Powering the Internet of Stuff – by sucking electricity from TREES

Where are my generating wellies?

The Sun has got his (old) hat on

By harvesting standards, Solar energy is old hat. Photovoltaic cells turn sunlight into electricity with limited efficiency but are perfectly adequate if the power required is minimal and the light source consistent. The best example is solar-powered calculators, which have the added advantage of being able to rely on a human to take them out of the shade.

Energy harvesting v. device power consumption

Energy harvesting versus device power consumption. Source: Kamal Shah, Intel

In the Internet of Things solar power is less interesting, as shade can pop up from anywhere and the intermittent supply from light means that harvesting has to charge a battery (or capacitor) to provide a consistent supply.

The other traditional form of renewable energy, wind, is equally useless, as it doesn't scale well. The nature of a circle means that adding 20cm to a 2m turbine blade increases the catchable wind by almost half (4.52sq m compared to 3.14), while removing 1cm reduces the harvested wind by half a square metre*, meaning that tiny turbines are no more than novelties, despite the enormous amount of backing they keep getting on Kickstarter.

Practical energy harvesting needs an alternative supply, but fortunately there are a handful of techniques being developed.

The alternative to alternative energy

First up is piezoelectricity: a flow of electrons generated by squeezing a crystal, turning vibration or other mechanical energy into electricity. The most popular use of piezoelectricity is in sensors, such as a pickup on an acoustic guitar – the vibrations generate electricity which is amplified – but anyone who's used a barbecue lighter (or a posh cigarette lighter) will have pressed a button to generate an electrical spark which comes from a compressed crystal.

Piezoelectricity is also used by the latest generation of light switches, which use power generated from the pressure applied to send a radio signal to the computerised lighting system. Systems such as the Philips Hue lights – multicoloured bulbs controlled from a central hub – can now be wirelessly connected to an energy-harvesting switch.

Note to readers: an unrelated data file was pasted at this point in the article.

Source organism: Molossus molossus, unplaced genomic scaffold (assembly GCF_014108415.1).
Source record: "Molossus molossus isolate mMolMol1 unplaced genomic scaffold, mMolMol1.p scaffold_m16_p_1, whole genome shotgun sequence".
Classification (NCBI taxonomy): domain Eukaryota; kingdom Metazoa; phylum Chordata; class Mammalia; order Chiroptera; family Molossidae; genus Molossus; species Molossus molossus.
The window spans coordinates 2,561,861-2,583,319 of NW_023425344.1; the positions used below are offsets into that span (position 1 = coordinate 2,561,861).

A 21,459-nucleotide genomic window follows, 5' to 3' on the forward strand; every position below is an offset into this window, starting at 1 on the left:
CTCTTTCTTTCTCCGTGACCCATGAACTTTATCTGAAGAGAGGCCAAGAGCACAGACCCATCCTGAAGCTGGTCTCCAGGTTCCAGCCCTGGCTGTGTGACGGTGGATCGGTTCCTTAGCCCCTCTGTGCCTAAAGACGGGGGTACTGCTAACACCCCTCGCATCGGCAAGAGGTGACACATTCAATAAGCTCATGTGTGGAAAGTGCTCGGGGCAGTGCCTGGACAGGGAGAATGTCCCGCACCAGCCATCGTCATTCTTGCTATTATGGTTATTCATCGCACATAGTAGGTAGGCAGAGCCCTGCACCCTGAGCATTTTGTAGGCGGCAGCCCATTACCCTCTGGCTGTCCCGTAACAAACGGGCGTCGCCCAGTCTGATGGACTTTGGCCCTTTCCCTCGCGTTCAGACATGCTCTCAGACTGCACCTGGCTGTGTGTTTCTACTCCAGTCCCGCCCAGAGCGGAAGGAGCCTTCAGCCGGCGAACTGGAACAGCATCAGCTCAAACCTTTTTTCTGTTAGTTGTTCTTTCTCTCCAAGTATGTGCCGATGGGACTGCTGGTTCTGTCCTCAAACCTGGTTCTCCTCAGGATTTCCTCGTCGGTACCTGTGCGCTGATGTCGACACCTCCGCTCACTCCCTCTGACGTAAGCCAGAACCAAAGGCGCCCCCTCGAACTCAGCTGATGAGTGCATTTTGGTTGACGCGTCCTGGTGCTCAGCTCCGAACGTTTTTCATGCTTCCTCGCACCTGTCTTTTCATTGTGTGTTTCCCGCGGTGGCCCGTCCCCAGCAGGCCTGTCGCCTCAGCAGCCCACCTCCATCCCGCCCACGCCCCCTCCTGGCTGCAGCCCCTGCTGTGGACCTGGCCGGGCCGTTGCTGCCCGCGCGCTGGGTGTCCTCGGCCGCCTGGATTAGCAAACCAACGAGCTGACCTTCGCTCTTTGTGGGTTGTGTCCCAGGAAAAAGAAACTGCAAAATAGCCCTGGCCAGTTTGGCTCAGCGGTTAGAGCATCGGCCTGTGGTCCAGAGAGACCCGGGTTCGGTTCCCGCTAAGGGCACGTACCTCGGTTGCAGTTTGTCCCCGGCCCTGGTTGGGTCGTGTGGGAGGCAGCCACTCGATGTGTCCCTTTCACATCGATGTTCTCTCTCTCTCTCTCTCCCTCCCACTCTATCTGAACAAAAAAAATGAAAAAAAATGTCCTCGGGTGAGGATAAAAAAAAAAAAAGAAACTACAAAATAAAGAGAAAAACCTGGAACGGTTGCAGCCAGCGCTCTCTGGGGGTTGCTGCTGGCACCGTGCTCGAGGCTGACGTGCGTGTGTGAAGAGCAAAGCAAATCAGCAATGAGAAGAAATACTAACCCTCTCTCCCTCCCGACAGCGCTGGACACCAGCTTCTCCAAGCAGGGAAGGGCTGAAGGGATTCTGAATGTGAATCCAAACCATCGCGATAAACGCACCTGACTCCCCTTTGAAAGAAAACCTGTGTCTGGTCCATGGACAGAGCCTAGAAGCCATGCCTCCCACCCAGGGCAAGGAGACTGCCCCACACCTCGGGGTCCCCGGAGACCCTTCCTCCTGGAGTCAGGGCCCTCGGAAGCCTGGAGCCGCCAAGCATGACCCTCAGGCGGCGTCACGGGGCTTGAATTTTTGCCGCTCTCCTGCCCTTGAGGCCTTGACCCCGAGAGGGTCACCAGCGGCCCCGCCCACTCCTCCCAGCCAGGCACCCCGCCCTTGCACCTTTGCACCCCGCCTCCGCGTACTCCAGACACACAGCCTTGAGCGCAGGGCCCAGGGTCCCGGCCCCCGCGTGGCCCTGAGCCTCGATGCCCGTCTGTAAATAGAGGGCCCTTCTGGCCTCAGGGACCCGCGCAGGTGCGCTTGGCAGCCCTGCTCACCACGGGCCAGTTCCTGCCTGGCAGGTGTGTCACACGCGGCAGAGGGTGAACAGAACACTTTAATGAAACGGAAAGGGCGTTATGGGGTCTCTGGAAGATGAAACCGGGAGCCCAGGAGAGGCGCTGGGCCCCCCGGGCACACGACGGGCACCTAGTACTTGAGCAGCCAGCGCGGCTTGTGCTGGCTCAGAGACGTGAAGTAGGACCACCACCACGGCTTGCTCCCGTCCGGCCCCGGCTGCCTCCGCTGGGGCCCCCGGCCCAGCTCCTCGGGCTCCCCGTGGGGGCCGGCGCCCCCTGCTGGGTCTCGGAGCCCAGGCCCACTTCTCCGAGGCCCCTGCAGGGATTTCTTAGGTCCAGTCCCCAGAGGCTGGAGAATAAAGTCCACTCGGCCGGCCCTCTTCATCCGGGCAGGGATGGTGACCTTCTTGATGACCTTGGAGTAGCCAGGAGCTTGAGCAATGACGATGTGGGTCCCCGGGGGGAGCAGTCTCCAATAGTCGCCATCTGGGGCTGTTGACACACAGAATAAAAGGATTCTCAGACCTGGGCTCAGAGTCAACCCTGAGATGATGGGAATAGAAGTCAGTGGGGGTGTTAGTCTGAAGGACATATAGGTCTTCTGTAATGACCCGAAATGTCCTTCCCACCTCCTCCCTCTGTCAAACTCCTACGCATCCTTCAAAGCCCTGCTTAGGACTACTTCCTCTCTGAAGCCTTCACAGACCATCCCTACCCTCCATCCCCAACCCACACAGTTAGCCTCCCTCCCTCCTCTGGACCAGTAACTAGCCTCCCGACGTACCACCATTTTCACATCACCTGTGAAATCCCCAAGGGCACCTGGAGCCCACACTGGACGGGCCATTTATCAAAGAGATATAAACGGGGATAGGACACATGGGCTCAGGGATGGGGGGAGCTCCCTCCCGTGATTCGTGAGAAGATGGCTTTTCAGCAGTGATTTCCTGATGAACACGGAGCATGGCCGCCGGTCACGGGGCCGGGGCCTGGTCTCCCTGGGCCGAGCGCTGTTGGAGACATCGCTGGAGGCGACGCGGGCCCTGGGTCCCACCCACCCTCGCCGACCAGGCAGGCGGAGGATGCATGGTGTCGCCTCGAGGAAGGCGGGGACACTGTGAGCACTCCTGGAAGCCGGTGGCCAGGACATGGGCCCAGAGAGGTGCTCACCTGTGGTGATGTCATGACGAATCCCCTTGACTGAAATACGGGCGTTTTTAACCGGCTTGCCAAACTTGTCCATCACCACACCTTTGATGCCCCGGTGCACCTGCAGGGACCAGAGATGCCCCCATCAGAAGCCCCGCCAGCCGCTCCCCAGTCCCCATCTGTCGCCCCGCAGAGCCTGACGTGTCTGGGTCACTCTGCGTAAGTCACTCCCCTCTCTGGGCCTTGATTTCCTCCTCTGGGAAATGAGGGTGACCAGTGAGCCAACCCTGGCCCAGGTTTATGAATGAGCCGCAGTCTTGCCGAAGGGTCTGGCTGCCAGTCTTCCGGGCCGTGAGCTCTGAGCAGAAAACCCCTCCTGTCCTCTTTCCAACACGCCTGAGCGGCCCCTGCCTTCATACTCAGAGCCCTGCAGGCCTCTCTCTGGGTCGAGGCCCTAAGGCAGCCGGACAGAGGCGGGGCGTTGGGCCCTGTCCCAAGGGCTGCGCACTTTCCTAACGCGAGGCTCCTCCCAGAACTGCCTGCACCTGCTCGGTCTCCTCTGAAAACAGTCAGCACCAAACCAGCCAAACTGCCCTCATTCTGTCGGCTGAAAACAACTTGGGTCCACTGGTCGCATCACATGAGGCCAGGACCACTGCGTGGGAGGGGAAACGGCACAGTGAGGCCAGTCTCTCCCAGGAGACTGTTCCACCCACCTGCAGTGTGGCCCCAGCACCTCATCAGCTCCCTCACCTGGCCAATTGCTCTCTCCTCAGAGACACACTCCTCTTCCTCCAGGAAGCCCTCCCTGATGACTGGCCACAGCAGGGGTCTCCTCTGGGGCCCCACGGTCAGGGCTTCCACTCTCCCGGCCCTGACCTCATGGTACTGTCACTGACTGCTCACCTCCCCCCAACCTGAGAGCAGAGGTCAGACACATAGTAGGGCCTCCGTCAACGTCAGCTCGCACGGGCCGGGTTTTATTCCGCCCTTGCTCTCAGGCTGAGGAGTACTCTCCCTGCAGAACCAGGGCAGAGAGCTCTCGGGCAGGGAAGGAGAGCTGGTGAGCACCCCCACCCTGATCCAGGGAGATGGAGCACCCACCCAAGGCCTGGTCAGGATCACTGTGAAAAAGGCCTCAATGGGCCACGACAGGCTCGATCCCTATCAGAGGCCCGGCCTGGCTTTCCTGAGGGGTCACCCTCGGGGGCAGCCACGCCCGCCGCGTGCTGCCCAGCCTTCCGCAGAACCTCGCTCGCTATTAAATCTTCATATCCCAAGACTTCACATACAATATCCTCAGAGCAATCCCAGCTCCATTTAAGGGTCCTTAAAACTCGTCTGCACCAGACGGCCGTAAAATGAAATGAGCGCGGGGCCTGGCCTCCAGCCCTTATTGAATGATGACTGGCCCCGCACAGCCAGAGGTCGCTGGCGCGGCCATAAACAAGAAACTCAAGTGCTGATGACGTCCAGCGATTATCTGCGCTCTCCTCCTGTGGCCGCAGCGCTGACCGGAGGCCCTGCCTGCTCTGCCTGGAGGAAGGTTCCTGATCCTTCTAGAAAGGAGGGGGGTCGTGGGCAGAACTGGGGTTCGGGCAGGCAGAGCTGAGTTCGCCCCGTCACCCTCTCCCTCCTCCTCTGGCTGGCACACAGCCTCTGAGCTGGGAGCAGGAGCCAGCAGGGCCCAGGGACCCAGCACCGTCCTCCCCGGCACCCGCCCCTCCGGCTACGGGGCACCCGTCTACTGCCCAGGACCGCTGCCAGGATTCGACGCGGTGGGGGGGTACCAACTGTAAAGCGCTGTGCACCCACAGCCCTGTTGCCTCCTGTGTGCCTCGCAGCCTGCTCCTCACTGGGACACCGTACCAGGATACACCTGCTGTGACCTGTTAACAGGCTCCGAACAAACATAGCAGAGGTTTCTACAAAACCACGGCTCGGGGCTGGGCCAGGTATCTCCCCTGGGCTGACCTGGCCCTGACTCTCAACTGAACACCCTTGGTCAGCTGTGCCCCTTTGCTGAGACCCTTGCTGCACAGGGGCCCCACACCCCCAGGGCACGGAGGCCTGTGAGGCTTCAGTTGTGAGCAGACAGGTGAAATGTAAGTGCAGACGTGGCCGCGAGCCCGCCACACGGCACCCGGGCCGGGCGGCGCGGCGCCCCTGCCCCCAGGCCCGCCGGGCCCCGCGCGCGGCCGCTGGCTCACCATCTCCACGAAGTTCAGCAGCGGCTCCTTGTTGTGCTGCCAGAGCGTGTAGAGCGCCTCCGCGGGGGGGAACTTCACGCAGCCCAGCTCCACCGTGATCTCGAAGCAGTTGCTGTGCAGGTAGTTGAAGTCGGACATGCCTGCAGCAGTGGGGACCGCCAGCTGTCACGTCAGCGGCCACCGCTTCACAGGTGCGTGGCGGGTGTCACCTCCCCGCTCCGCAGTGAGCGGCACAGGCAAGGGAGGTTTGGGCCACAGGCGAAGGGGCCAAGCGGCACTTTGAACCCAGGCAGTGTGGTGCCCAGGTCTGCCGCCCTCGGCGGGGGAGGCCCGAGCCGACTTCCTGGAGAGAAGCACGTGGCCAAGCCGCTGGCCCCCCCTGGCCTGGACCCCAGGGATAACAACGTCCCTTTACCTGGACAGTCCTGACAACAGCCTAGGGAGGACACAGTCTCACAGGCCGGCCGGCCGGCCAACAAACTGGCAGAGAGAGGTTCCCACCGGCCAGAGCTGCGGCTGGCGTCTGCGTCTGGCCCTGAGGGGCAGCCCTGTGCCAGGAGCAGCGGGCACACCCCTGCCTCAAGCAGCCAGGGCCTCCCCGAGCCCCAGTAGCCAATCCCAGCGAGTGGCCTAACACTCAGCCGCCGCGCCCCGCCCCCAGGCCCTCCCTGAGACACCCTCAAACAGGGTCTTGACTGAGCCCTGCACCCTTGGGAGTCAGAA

The Philips switch is really four switches, allowing the user to pre-program four mood settings which can be activated without booting up a smartphone, but the power comes from the action of pressing the switch.

Philips Hue Tap

Philips Hue Tap: She'll have to hold it tight, as it's easier to press when on a wall

In use, the control is a little strange. We're used to switches being mechanical, or sensitive to the slightest touch, but the Hue switch clearly needs to be pressed and the firmness with which it needs to be pushed can catch out those unfamiliar with it. If the switch fails to work, the correct behaviour is to push it again – slightly slower and with more pressure – but that is a learnt behaviour and far from intuitive.

It might be a novelty in wireless light switches, where a battery would generally work equally well, but there are other areas where piezoelectricity is the perfect solution, such as monitoring the performance of heavy machinery.

Next page: Feel the vibe

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